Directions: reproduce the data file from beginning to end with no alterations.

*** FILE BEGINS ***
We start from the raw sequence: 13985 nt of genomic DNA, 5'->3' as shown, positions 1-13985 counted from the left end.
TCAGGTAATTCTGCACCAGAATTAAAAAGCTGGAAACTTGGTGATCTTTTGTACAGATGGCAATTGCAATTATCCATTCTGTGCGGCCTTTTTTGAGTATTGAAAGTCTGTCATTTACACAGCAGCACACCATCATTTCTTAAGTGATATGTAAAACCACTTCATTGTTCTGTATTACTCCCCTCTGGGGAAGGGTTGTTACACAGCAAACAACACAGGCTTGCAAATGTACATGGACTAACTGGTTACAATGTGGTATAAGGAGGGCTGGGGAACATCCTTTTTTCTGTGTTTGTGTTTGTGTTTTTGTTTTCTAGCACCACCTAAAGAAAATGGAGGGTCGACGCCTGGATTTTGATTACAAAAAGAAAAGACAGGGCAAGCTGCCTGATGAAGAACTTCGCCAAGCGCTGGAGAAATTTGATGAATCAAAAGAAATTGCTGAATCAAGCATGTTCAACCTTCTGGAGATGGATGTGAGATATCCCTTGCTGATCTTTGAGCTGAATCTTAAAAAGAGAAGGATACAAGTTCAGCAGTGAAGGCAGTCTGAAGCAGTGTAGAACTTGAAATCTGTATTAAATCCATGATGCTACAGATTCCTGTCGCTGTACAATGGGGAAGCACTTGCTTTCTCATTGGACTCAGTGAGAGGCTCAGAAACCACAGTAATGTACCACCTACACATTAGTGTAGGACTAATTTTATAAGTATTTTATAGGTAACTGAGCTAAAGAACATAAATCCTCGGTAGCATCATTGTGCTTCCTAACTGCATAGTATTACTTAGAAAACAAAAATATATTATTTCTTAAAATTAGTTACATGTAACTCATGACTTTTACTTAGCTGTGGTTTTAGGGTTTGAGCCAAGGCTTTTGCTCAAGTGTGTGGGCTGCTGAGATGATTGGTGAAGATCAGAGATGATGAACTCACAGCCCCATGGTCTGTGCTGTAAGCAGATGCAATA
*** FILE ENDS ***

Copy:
We start from the raw sequence: 13985 nt of genomic DNA, 5'->3' as shown, positions 1-13985 counted from the left end.
TCAGGTAATTCTGCACCAGAATTAAAAAGCTGGAAACTTGGTGATCTTTTGTACAGATGGCAATTGCAATTATCCATTCTGTGCGGCCTTTTTTGAGTATTGAAAGTCTGTCATTTACACAGCAGCACACCATCATTTCTTAAGTGATATGTAAAACCACTTCATTGTTCTGTATTACTCCCCTCTGGGGAAGGGTTGTTACACAGCAAACAACACAGGCTTGCAAATGTACATGGACTAACTGGTTACAATGTGGTATAAGGAGGGCTGGGGAACATCCTTTTTTCTGTGTTTGTGTTTGTGTTTTTGTTTTCTAGCACCACCTAAAGAAAATGGAGGGTCGACGCCTGGATTTTGATTACAAAAAGAAAAGACAGGGCAAGCTGCCTGATGAAGAACTTCGCCAAGCGCTGGAGAAATTTGATGAATCAAAAGAAATTGCTGAATCAAGCATGTTCAACCTTCTGGAGATGGATGTGAGATATCCCTTGCTGATCTTTGAGCTGAATCTTAAAAAGAGAAGGATACAAGTTCAGCAGTGAAGGCAGTCTGAAGCAGTGTAGAACTTGAAATCTGTATTAAATCCATGATGCTACAGATTCCTGTCGCTGTACAATGGGGAAGCACTTGCTTTCTCATTGGACTCAGTGAGAGGCTCAGAAACCACAGTAATGTACCACCTACACATTAGTGTAGGACTAATTTTATAAGTATTTTATAGGTAACTGAGCTAAAGAACATAAATCCTCGGTAGCATCATTGTGCTTCCTAACTGCATAGTATTACTTAGAAAACAAAAATATATTATTTCTTAAAATTAGTTACATGTAACTCATGACTTTTACTTAGCTGTGGTTTTAGGGTTTGAGCCAAGGCTTTTGCTCAAGTGTGTGGGCTGCTGAGATGATTGGTGAAGATCAGAGATGATGAACTCACAGCCCCATGGTCTGTGCTGTAAGCAGATGCAATA